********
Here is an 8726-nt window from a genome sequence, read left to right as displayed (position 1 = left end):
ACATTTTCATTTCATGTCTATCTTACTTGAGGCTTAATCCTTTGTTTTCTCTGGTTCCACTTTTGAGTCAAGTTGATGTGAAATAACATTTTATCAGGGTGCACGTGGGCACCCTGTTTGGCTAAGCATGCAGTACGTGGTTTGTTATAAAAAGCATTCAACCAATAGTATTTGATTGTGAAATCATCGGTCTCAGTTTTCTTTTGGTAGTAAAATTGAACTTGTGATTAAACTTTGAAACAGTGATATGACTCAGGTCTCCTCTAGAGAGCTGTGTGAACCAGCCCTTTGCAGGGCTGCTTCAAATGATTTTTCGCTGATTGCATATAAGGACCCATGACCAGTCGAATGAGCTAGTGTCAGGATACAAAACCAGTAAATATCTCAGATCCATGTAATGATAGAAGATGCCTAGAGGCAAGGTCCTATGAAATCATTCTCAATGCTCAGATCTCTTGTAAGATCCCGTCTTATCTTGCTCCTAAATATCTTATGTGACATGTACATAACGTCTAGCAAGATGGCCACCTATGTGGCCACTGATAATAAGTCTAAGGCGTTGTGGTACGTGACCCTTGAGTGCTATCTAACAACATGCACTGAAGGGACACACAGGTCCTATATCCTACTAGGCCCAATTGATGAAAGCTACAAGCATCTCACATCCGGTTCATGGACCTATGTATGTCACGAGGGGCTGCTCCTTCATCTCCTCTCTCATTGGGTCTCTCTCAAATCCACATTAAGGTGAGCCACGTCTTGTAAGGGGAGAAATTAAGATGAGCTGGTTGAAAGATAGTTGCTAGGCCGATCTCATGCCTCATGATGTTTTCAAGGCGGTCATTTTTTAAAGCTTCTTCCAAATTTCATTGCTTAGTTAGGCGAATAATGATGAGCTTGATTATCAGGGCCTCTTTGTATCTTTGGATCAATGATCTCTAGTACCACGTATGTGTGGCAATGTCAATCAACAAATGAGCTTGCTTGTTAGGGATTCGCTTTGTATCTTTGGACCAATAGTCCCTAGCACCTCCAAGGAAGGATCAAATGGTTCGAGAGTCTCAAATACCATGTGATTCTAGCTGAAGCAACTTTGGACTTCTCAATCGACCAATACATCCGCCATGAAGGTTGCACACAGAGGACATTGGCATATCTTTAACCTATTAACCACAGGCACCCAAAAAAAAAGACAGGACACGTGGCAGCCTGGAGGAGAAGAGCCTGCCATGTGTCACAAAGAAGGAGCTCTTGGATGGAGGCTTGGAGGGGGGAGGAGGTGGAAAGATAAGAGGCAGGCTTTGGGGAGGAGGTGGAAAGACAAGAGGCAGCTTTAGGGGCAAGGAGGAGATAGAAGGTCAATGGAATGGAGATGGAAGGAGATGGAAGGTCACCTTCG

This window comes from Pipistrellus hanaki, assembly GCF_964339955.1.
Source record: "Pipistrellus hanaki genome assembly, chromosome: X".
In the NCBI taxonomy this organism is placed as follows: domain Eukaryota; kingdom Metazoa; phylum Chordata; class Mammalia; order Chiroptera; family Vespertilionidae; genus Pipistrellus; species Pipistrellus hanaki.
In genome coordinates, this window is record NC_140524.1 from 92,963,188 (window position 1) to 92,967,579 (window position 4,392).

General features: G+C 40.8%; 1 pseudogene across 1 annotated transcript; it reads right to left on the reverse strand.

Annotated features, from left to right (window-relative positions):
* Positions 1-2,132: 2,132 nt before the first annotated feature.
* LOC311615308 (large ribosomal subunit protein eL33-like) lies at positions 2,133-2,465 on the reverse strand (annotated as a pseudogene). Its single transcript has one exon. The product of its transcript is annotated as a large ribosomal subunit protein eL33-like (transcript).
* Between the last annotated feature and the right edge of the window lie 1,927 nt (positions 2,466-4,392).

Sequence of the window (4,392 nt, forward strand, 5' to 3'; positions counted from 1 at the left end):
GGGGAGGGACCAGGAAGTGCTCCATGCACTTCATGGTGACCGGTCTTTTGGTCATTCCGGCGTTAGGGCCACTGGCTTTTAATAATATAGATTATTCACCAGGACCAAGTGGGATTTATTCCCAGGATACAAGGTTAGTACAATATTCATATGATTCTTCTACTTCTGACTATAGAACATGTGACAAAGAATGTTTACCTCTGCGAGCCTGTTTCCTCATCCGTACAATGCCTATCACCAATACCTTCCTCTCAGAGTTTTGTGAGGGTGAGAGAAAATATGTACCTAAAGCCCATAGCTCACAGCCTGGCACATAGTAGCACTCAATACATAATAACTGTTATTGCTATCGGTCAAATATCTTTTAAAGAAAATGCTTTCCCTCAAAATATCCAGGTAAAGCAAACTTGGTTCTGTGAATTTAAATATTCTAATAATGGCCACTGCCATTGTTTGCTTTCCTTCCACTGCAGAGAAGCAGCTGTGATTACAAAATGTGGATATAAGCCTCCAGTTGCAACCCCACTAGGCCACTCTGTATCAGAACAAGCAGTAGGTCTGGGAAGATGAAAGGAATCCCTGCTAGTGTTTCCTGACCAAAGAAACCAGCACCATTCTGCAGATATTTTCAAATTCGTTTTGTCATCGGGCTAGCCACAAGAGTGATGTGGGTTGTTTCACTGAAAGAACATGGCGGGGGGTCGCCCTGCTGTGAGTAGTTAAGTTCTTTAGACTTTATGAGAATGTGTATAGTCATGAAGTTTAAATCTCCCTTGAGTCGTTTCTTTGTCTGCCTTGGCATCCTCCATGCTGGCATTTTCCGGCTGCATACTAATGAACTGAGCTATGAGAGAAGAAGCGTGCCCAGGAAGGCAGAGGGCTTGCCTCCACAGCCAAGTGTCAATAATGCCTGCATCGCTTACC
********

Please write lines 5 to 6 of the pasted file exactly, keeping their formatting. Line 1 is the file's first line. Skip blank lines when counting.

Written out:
In the NCBI taxonomy this organism is placed as follows: domain Eukaryota; kingdom Metazoa; phylum Chordata; class Mammalia; order Chiroptera; family Vespertilionidae; genus Pipistrellus; species Pipistrellus hanaki.
In genome coordinates, this window is record NC_140524.1 from 92,963,188 (window position 1) to 92,967,579 (window position 4,392).